Currently, superannuation controls 14 per cent of the Australian share market, with that number tipped to rise.
With this, Australian superannuation has an issue: where should it park the additional $3.5 trillion and how can it achieve sustainable growth.
As a way to continue to achieve higher growth for members, superannuation funds take a large portion of its funds overseas as the growth opportunity internationally is far greater than domestically.
Private v public companies
Managing director, Australia, for Fidelity International Alva Devoy believes Chinese markets provide an opportunity for Australian investors.
“We’ve made a lot of money in public markets. But think how well we have done by investing in the public markets, and private equity in particular has delivered 300 basis points over that,” Ms Devoy said.
Despite the tech boom, companies no longer feel the need to go public due to funding through initiatives such as Silicon Valley. Due to this, the total number of shares in the United States has actually fallen by 40 per cent, according to Ms Devoy.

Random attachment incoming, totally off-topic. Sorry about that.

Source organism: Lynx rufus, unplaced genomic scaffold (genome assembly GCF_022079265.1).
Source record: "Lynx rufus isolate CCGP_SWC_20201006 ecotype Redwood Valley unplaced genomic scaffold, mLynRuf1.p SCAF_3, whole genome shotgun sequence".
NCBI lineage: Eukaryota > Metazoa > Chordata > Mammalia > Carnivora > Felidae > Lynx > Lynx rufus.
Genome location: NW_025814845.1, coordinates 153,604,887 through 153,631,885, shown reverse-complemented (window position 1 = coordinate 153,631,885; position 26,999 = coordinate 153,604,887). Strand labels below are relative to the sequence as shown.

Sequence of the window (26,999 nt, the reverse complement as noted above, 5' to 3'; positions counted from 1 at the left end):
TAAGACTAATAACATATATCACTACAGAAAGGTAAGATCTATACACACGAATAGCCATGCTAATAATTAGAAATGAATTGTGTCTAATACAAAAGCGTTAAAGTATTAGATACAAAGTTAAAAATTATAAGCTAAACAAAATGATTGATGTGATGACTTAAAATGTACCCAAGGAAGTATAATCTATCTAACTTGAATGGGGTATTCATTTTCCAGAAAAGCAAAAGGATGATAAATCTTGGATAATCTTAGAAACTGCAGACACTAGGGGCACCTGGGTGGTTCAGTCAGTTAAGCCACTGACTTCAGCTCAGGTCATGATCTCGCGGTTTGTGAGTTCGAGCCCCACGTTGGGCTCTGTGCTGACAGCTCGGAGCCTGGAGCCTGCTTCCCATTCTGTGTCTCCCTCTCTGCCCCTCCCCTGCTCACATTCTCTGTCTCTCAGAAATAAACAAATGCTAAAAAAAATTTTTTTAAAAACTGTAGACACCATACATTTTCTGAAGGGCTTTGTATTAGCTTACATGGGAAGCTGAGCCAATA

In that 20 years, think how much innovation has happened through start-ups, techs and fintechs. It shows they have not needed to come into the market to secure the funding previously as they are able to achieve credit, the managing director said.
Offshore market bonds
Another way your superannuation fund is continuing to grow besides foreign stocks is offshore bonds.
The Chinese bond market has traditionally grown at 3 per cent, with major investors looking into Chinese corporate bonds.
Hedge fund managers have had their worst year in a decade, with some of the biggest funds in the world shutting up shop and giving their money back to investors.
There is still investor anger given the high fees and low returns, with TelstraSuper announcing it will cut its ties with any hedge fund manager.
Allison Hill, managing director of investment, QIC, suggests that hedge fund managers can be a worthwhile investment.
“Not all hedge funds are created equal. I think there’s some very good managers with skills and insights, and yes, they can be expensive. However, sometimes the insights and additions they can bring to a portfolio are valuable and worthwhile,” Ms Hill said.
“I think there is also potentially a raft of managers out there that’ll be facing competitive pressures due to either poor performance and the high fee structure. There ability to be able to keep their edge will be quite critical.
“Our view is that they have a valuable role in the portfolio in particular as we are looking for income-orientated alternatives.”